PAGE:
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Thursday, May 19, 2011
Retro Review: Maniac (1980)
One of the very best things to come out of this whole Vault of Horror experience has been the opportunity to host films at the historic Avon Theatre in Stamford, Connecticut. I've been doing it since last fall along with the amazing Captain Cruella, and even though the good Captain could not be with me last week, I'd have to say that it turned out to be one of the most fascinating Avon experiences of them all.
The reason I say this is that it was my first chance to see William Lustig's grindhouse classic Maniac, starring one of my favorite character actors, Joe Spinell. I had come very close to seeing it a couple of years ago at a special screening at the Tribeca Film Festival, but meeting up with fellow blogger extraordinaire Tenebrous Kate and her Baron for drinks beforehand resulted in a whole lot of drinks, and very little moviegoing...
And so, I was quite intrigued to find that the Avon was going to be showing it, and jumped at the opportunity to be a part of it. Especially since this would be more than a simple screening--rather, director/producer William Lustig himself would be present, and would be participating in a post-film Q&A. It truly was an honor to stand on the same stage as Mr. Lustig, and to join with my felow horror geeks--such as the one and only Chris Alo (pictured, left), impresario behind the Hudson Horror Film Festival--to take in a true exploitation "classic", if that word can really be appropriately applied here.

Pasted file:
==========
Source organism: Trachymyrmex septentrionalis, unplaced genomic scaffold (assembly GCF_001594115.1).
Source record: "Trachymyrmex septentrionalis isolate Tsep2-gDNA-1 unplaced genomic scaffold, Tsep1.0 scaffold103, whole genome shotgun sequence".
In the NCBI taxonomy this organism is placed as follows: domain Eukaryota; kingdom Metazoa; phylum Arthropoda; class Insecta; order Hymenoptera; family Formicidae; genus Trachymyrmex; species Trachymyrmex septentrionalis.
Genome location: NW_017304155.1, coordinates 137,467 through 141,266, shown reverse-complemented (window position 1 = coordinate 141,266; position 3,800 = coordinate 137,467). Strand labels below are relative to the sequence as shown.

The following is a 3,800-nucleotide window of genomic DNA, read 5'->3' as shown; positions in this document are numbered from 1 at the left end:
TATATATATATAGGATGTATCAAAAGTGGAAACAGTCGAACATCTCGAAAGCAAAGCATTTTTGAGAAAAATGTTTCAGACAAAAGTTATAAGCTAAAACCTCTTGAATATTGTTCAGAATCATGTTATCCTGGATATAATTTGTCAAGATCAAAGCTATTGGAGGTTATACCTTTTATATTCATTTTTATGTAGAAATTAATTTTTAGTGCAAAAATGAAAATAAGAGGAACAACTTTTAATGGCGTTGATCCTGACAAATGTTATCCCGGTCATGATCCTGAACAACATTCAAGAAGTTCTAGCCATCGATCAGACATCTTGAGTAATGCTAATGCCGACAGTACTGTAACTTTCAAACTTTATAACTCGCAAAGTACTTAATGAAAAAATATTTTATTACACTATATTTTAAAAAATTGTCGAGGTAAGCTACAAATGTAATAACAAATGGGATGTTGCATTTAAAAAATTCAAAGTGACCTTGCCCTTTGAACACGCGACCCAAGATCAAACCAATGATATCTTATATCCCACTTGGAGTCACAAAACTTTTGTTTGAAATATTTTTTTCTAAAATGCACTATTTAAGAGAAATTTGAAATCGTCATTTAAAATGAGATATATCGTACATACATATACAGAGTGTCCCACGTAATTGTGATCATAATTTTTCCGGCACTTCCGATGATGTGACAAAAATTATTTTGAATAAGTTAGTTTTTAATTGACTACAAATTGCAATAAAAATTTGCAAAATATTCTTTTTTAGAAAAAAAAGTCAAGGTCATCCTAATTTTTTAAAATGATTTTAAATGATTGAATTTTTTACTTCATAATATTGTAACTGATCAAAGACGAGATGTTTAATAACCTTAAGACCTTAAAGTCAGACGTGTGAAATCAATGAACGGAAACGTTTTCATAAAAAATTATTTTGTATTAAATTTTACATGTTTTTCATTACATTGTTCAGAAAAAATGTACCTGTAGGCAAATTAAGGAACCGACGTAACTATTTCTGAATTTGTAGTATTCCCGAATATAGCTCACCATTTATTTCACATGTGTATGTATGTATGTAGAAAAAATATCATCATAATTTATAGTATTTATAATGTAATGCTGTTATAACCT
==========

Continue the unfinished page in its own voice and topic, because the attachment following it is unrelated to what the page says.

It was quite ironic to meet a man like Lustig; so pleasant, clearly full of a zest for life and quick to joke (he was surprised to learn I was the guy behind the Vault of Horror, since I "looked like a banker")--and then sit down and pay witness to such a grim cinematic exhibition as Maniac truly is. To call it a finely made film might be a stretch, but it certainly was a gripping experience, and one that I'm very pleased I sought out.
One of my favorite aspects of Maniac is the time and setting. As a native New Yorker who grew up during the Koch years, I remain fixated on the era of New York in the 1970s and early 1980s--such a different time than now, when Manhattan was a much more lurid, and downright scary place, filled with crime, and every depravity imaginable. A far cry from the Disney-fied NYC of today, it's a city that comes to life in Maniac, warts and all. It might be paradoxical to wax nostalgic for this era, but I do--and I can tell that Lustig does, as well.
Through the lens of Lustig's cinematographer Robert Lindsay, Manhattan is presented in a perpetually grimy, sleazy, grainy haze. This is the era of Son of Sam and hookers on every corner. This is the world through which Spinell's Frank Zito wanders, stalking beautiful women on a rampage of wanton destruction.
In the main role, Spinell is a veritable tour-de-force, and no, I don't find this to be an exaggeration. With a career filled with memorable roles as the asthmatic bookie Mr. Gazzo in Rocky, the shady Willi Cicci in The Godfather ("The family had a lotta buffers..."), and the dispatcher in Scorsese's Taxi Driver, this one stands out without question as the defining moment. Exploitation film or not, this is a performance that is quite literally worthy of an Oscar nomination, and one of which Spinell was rightfully proud.